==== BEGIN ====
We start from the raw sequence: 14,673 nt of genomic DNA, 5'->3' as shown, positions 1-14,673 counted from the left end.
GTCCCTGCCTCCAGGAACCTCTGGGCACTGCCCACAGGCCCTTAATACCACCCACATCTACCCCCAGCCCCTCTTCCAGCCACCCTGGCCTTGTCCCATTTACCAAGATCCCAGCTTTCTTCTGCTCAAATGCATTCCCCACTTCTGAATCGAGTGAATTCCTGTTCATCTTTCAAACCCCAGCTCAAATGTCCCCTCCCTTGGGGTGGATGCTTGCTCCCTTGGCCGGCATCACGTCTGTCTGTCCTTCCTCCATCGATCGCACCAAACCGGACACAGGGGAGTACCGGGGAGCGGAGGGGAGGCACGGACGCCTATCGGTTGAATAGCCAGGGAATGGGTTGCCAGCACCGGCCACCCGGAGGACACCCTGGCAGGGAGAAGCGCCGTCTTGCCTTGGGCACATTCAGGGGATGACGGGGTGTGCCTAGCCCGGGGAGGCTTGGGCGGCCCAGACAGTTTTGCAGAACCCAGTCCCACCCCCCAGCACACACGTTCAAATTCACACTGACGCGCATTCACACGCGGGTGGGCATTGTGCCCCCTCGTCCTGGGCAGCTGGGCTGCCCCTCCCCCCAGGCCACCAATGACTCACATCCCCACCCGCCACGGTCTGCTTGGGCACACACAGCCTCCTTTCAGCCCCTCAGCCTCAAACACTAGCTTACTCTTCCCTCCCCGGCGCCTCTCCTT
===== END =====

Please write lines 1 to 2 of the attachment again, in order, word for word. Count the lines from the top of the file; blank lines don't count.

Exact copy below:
We start from the raw sequence: 14,673 nt of genomic DNA, 5'->3' as shown, positions 1-14,673 counted from the left end.
GTCCCTGCCTCCAGGAACCTCTGGGCACTGCCCACAGGCCCTTAATACCACCCACATCTACCCCCAGCCCCTCTTCCAGCCACCCTGGCCTTGTCCCATTTACCAAGATCCCAGCTTTCTTCTGCTCAAATGCATTCCCCACTTCTGAATCGAGTGAATTCCTGTTCATCTTTCAAACCCCAGCTCAAATGTCCCCTCCCTTGGGGTGGATGCTTGCTCCCTTGGCCGGCATCACGTCTGTCTGTCCTTCCTCCATCGATCGCACCAAACCGGACACAGGGGAGTACCGGGGAGCGGAGGGGAGGCACGGACGCCTATCGGTTGAATAGCCAGGGAATGGGTTGCCAGCACCGGCCACCCGGAGGACACCCTGGCAGGGAGAAGCGCCGTCTTGCCTTGGGCACATTCAGGGGATGACGGGGTGTGCCTAGCCCGGGGAGGCTTGGGCGGCCCAGACAGTTTTGCAGAACCCAGTCCCACCCCCCAGCACACACGTTCAAATTCACACTGACGCGCATTCACACGCGGGTGGGCATTGTGCCCCCTCGTCCTGGGCAGCTGGGCTGCCCCTCCCCCCAGGCCACCAATGACTCACATCCCCACCCGCCACGGTCTGCTTGGGCACACACAGCCTCCTTTCAGCCCCTCAGCCTCAAACACTAGCTTACTCTTCCCTCCCCGGCGCCTCTCCTT